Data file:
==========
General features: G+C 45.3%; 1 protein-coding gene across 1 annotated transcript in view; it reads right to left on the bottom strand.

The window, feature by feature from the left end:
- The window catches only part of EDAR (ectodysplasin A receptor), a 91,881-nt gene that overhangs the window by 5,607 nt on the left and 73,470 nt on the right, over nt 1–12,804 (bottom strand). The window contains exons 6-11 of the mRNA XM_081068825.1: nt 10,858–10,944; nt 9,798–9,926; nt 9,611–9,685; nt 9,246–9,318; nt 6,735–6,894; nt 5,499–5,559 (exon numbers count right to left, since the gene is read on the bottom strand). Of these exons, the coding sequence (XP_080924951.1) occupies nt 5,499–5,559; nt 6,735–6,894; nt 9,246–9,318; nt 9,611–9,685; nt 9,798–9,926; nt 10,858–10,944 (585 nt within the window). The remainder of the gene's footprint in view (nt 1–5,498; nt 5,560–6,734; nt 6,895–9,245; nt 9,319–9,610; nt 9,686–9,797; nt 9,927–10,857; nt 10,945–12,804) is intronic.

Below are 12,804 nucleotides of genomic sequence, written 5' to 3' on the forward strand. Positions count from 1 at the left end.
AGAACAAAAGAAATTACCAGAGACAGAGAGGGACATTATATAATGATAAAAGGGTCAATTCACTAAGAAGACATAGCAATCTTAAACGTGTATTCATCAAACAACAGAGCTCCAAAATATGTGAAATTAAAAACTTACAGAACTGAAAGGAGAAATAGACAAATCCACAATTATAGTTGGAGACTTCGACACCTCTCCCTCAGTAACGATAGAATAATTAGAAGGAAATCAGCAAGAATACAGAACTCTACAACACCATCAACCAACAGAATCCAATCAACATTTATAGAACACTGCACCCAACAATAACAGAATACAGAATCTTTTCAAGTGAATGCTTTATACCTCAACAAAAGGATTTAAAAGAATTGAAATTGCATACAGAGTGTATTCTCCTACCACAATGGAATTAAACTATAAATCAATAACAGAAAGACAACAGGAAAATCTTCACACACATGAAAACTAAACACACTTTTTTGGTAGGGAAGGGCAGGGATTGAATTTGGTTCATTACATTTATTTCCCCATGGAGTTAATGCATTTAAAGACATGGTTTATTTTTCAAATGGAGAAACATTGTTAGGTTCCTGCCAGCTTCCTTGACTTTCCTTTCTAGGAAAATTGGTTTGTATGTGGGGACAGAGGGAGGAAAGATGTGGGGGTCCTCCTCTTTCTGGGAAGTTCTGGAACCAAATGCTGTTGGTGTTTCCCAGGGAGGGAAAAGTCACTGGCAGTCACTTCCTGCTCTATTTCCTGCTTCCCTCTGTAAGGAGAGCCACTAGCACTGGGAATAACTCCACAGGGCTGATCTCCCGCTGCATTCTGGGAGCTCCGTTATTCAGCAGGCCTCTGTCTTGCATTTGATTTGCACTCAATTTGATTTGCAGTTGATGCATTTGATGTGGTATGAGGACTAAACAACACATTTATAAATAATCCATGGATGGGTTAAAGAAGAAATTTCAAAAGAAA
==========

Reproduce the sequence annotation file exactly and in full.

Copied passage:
General features: G+C 45.3%; 1 protein-coding gene across 1 annotated transcript in view; it reads right to left on the bottom strand.

The window, feature by feature from the left end:
- The window catches only part of EDAR (ectodysplasin A receptor), a 91,881-nt gene that overhangs the window by 5,607 nt on the left and 73,470 nt on the right, over nt 1–12,804 (bottom strand). The window contains exons 6-11 of the mRNA XM_081068825.1: nt 10,858–10,944; nt 9,798–9,926; nt 9,611–9,685; nt 9,246–9,318; nt 6,735–6,894; nt 5,499–5,559 (exon numbers count right to left, since the gene is read on the bottom strand). Of these exons, the coding sequence (XP_080924951.1) occupies nt 5,499–5,559; nt 6,735–6,894; nt 9,246–9,318; nt 9,611–9,685; nt 9,798–9,926; nt 10,858–10,944 (585 nt within the window). The remainder of the gene's footprint in view (nt 1–5,498; nt 5,560–6,734; nt 6,895–9,245; nt 9,319–9,610; nt 9,686–9,797; nt 9,927–10,857; nt 10,945–12,804) is intronic.

Below are 12,804 nucleotides of genomic sequence, written 5' to 3' on the forward strand. Positions count from 1 at the left end.
AGAACAAAAGAAATTACCAGAGACAGAGAGGGACATTATATAATGATAAAAGGGTCAATTCACTAAGAAGACATAGCAATCTTAAACGTGTATTCATCAAACAACAGAGCTCCAAAATATGTGAAATTAAAAACTTACAGAACTGAAAGGAGAAATAGACAAATCCACAATTATAGTTGGAGACTTCGACACCTCTCCCTCAGTAACGATAGAATAATTAGAAGGAAATCAGCAAGAATACAGAACTCTACAACACCATCAACCAACAGAATCCAATCAACATTTATAGAACACTGCACCCAACAATAACAGAATACAGAATCTTTTCAAGTGAATGCTTTATACCTCAACAAAAGGATTTAAAAGAATTGAAATTGCATACAGAGTGTATTCTCCTACCACAATGGAATTAAACTATAAATCAATAACAGAAAGACAACAGGAAAATCTTCACACACATGAAAACTAAACACACTTTTTTGGTAGGGAAGGGCAGGGATTGAATTTGGTTCATTACATTTATTTCCCCATGGAGTTAATGCATTTAAAGACATGGTTTATTTTTCAAATGGAGAAACATTGTTAGGTTCCTGCCAGCTTCCTTGACTTTCCTTTCTAGGAAAATTGGTTTGTATGTGGGGACAGAGGGAGGAAAGATGTGGGGGTCCTCCTCTTTCTGGGAAGTTCTGGAACCAAATGCTGTTGGTGTTTCCCAGGGAGGGAAAAGTCACTGGCAGTCACTTCCTGCTCTATTTCCTGCTTCCCTCTGTAAGGAGAGCCACTAGCACTGGGAATAACTCCACAGGGCTGATCTCCCGCTGCATTCTGGGAGCTCCGTTATTCAGCAGGCCTCTGTCTTGCATTTGATTTGCACTCAATTTGATTTGCAGTTGATGCATTTGATGTGGTATGAGGACTAAACAACACATTTATAAATAATCCATGGATGGGTTAAAGAAGAAATTTCAAAAGAAA